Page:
Also, anxiety, a symptom that we found occurred in more than 65 percent of people with PD, can be experienced by the care partner in profound ways. It is not uncommon for a person to experience debilitating anxiety, particularly if not addressed as a part of the treatment plan with their physician.  Anxiety, much like many non-movement symptoms, is a natural part of the disease process. It is also a symptom that, like hallucinations, delusions and sleep, have treatment options. We are pleased this survey brings this reality to the surface and normalizes the conversation. More conversation is likely to translate to better care and life enjoyment for the person with the disease and those that love them.

In our survey, we also learned that everyday activities most of us take for granted are much harder for people managing PD and their care partners. Non-movement symptoms negatively impacted:

  • Ability to sleep (84 percent)
  • Planning for future events (76 percent)
  • Socializing (71 percent)
  • Making plans with family and friends (70 percent)
  • Being intimate with their partner (68 percent)
  • Completing household chores (68 percent)
  • Running errands (67 percent)

Help is Available

Even though non-movement symptoms are common, they are less rarely reported and treated.,,

That’s why every visit to a movement disorder physician (a neurologist with advanced education in movement disorders) is an important opportunity to relate how the person with Parkinson’s is coping with both motor and non-movement symptoms. Many motor and non-movement symptoms can be addressed.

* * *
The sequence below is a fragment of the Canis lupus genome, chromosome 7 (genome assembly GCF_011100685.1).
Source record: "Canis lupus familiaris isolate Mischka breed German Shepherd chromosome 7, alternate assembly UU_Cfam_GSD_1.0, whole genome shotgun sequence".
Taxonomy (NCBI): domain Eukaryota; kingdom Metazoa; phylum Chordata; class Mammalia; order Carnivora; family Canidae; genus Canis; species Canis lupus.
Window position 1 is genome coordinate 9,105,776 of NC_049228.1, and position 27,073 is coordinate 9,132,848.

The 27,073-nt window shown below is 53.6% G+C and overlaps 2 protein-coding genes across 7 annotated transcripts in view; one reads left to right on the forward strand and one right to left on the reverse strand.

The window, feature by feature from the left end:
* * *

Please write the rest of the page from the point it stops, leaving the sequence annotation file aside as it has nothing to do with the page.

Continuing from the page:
If you are caring for someone experiencing non-movement symptoms associated with Parkinson’s disease, you and your loved one are not alone. PMDAlliance encourages people with Parkinson’s and their families to talk to their physician or support groups to learn more about this aspect of the disease and to be sure to see a movement disorder specialist, at least annually, to evaluate disease progression.

We also encourage people to visit the non-movement symptoms page at to learn more about non-movement symptoms associated with Parkinson’s disease. While there, please sign up for our free, monthly practical educational e-newsletter.

About the survey:

The survey was conducted online with the PMDAlliance membership from March 19-March 31, 2018. A separate set of questions was asked to respondents who indicated that they or their loved one had experienced non-movement symptoms versus those who did not report the presence of non-movement symptoms. Seven hundred people started the survey, comprising 377 care partners of persons with PD, 286 people with PD, 10 non-care partners/family members of people with PD, and 27 others, with approximately 650 who moved on to the subsequent questions about non-movement related symptoms. Nearly 600 respondents completed the survey in full. As not all respondents answered every question, sample sizes may vary for each question. The survey was sponsored by ACADIA Pharmaceuticals Inc.